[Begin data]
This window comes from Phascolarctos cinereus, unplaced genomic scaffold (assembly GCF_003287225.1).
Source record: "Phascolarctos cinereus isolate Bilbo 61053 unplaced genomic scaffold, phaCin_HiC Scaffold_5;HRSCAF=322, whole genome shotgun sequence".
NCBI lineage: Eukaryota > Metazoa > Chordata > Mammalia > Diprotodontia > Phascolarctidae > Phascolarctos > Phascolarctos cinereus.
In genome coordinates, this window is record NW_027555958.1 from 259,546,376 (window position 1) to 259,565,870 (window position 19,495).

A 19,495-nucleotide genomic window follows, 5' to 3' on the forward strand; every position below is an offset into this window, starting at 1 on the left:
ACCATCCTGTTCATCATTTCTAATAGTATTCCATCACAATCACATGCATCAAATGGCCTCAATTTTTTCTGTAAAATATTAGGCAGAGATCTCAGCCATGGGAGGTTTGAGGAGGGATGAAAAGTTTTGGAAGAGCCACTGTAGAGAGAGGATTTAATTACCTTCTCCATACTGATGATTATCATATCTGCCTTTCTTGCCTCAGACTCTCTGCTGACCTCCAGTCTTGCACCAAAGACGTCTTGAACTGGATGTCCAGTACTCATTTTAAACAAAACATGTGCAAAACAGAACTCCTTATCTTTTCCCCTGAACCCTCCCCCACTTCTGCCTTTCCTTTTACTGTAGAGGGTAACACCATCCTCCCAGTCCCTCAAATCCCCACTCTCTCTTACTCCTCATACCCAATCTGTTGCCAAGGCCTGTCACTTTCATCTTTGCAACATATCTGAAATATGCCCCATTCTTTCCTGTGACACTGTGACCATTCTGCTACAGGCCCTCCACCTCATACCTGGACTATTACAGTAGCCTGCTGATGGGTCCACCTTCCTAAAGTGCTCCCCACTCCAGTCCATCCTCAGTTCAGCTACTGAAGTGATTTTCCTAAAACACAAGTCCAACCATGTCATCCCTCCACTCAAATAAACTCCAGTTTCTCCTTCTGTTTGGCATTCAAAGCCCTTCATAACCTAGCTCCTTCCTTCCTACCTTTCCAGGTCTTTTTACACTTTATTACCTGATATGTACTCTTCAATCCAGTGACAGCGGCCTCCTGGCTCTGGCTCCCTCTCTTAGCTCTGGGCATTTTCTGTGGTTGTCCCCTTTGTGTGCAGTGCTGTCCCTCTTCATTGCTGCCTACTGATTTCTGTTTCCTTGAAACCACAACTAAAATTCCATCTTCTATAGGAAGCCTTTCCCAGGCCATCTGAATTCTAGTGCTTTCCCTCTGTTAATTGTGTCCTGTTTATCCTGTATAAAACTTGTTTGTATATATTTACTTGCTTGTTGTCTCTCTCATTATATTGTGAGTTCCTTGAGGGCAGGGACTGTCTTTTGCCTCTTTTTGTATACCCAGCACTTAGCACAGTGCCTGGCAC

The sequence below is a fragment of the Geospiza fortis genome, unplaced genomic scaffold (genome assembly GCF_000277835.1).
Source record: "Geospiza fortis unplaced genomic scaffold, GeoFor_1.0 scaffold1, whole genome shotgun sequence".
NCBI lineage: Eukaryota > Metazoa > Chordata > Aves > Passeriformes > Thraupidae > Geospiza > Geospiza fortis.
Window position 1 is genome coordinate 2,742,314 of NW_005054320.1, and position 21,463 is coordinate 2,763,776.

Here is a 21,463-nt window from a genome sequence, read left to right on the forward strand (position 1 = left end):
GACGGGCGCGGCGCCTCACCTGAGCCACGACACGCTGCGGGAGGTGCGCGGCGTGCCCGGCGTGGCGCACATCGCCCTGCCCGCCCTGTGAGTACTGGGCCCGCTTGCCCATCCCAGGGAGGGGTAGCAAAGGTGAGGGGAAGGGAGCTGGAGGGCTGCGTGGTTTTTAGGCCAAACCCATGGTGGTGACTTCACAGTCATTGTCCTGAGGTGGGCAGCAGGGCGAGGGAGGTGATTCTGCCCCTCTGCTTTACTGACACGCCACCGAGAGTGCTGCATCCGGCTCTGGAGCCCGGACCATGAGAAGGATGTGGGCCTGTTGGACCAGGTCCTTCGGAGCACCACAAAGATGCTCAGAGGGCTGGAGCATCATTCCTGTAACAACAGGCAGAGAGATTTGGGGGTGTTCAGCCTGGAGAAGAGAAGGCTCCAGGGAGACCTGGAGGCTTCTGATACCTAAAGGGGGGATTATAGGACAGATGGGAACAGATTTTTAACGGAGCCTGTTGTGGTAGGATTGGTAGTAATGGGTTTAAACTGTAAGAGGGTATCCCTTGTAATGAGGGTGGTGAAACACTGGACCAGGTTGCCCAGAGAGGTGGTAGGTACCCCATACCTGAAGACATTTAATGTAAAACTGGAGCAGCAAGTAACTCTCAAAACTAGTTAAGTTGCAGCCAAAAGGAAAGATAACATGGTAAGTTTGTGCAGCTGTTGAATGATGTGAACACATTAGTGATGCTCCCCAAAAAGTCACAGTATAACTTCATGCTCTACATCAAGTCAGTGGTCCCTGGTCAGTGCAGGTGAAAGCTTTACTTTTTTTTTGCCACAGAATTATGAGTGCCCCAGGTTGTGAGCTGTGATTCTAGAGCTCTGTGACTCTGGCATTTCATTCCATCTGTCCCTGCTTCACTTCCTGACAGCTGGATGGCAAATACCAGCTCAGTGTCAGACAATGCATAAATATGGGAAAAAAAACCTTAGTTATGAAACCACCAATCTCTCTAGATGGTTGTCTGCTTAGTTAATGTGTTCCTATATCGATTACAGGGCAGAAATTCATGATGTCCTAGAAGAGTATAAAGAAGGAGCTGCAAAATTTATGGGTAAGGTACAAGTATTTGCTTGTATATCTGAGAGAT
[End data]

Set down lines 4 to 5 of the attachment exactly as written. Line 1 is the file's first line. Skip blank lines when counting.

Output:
In genome coordinates, this window is record NW_027555958.1 from 259,546,376 (window position 1) to 259,565,870 (window position 19,495).

A 19,495-nucleotide genomic window follows, 5' to 3' on the forward strand; every position below is an offset into this window, starting at 1 on the left: